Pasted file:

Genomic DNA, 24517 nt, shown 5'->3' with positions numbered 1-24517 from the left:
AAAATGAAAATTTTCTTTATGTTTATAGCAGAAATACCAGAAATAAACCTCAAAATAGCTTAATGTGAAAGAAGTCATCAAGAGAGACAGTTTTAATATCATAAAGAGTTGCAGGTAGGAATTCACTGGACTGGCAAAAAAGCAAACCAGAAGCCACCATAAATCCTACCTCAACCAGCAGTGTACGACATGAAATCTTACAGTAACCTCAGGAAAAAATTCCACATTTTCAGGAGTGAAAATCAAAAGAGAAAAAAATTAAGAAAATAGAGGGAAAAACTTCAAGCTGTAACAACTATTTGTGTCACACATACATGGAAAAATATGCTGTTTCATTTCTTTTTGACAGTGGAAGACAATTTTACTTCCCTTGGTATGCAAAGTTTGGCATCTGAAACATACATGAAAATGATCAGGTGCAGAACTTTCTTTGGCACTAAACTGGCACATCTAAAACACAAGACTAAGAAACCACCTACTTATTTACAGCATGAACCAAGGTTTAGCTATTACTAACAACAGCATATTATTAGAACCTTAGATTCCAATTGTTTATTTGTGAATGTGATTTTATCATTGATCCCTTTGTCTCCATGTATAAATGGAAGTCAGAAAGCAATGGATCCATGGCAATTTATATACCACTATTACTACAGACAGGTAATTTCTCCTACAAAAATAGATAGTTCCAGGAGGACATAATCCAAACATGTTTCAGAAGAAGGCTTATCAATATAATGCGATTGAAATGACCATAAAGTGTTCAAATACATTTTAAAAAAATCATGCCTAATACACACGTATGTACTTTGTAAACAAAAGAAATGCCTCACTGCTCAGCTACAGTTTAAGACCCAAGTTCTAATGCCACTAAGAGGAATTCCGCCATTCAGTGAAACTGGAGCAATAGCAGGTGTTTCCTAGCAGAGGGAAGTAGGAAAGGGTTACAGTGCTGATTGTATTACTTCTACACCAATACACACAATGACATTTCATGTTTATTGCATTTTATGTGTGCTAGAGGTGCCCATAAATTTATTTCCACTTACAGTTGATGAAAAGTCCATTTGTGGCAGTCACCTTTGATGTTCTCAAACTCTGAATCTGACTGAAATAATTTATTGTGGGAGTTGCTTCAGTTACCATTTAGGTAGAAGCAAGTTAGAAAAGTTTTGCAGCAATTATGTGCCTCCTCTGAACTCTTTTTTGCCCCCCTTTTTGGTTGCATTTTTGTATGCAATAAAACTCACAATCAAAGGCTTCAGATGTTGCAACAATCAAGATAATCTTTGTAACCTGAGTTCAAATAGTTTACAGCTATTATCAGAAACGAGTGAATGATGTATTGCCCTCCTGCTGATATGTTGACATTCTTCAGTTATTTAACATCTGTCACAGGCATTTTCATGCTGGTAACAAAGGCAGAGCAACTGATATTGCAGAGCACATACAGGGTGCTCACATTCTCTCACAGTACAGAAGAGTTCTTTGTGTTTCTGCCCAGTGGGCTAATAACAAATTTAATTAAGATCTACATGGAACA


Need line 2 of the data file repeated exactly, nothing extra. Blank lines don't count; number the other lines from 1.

AAAATGAAAATTTTCTTTATGTTTATAGCAGAAATACCAGAAATAAACCTCAAAATAGCTTAATGTGAAAGAAGTCATCAAGAGAGACAGTTTTAATATCATAAAGAGTTGCAGGTAGGAATTCACTGGACTGGCAAAAAAGCAAACCAGAAGCCACCATAAATCCTACCTCAACCAGCAGTGTACGACATGAAATCTTACAGTAACCTCAGGAAAAAATTCCACATTTTCAGGAGTGAAAATCAAAAGAGAAAAAAATTAAGAAAATAGAGGGAAAAACTTCAAGCTGTAACAACTATTTGTGTCACACATACATGGAAAAATATGCTGTTTCATTTCTTTTTGACAGTGGAAGACAATTTTACTTCCCTTGGTATGCAAAGTTTGGCATCTGAAACATACATGAAAATGATCAGGTGCAGAACTTTCTTTGGCACTAAACTGGCACATCTAAAACACAAGACTAAGAAACCACCTACTTATTTACAGCATGAACCAAGGTTTAGCTATTACTAACAACAGCATATTATTAGAACCTTAGATTCCAATTGTTTATTTGTGAATGTGATTTTATCATTGATCCCTTTGTCTCCATGTATAAATGGAAGTCAGAAAGCAATGGATCCATGGCAATTTATATACCACTATTACTACAGACAGGTAATTTCTCCTACAAAAATAGATAGTTCCAGGAGGACATAATCCAAACATGTTTCAGAAGAAGGCTTATCAATATAATGCGATTGAAATGACCATAAAGTGTTCAAATACATTTTAAAAAAATCATGCCTAATACACACGTATGTACTTTGTAAACAAAAGAAATGCCTCACTGCTCAGCTACAGTTTAAGACCCAAGTTCTAATGCCACTAAGAGGAATTCCGCCATTCAGTGAAACTGGAGCAATAGCAGGTGTTTCCTAGCAGAGGGAAGTAGGAAAGGGTTACAGTGCTGATTGTATTACTTCTACACCAATACACACAATGACATTTCATGTTTATTGCATTTTATGTGTGCTAGAGGTGCCCATAAATTTATTTCCACTTACAGTTGATGAAAAGTCCATTTGTGGCAGTCACCTTTGATGTTCTCAAACTCTGAATCTGACTGAAATAATTTATTGTGGGAGTTGCTTCAGTTACCATTTAGGTAGAAGCAAGTTAGAAAAGTTTTGCAGCAATTATGTGCCTCCTCTGAACTCTTTTTTGCCCCCCTTTTTGGTTGCATTTTTGTATGCAATAAAACTCACAATCAAAGGCTTCAGATGTTGCAACAATCAAGATAATCTTTGTAACCTGAGTTCAAATAGTTTACAGCTATTATCAGAAACGAGTGAATGATGTATTGCCCTCCTGCTGATATGTTGACATTCTTCAGTTATTTAACATCTGTCACAGGCATTTTCATGCTGGTAACAAAGGCAGAGCAACTGATATTGCAGAGCACATACAGGGTGCTCACATTCTCTCACAGTACAGAAGAGTTCTTTGTGTTTCTGCCCAGTGGGCTAATAACAAATTTAATTAAGATCTACATGGAACA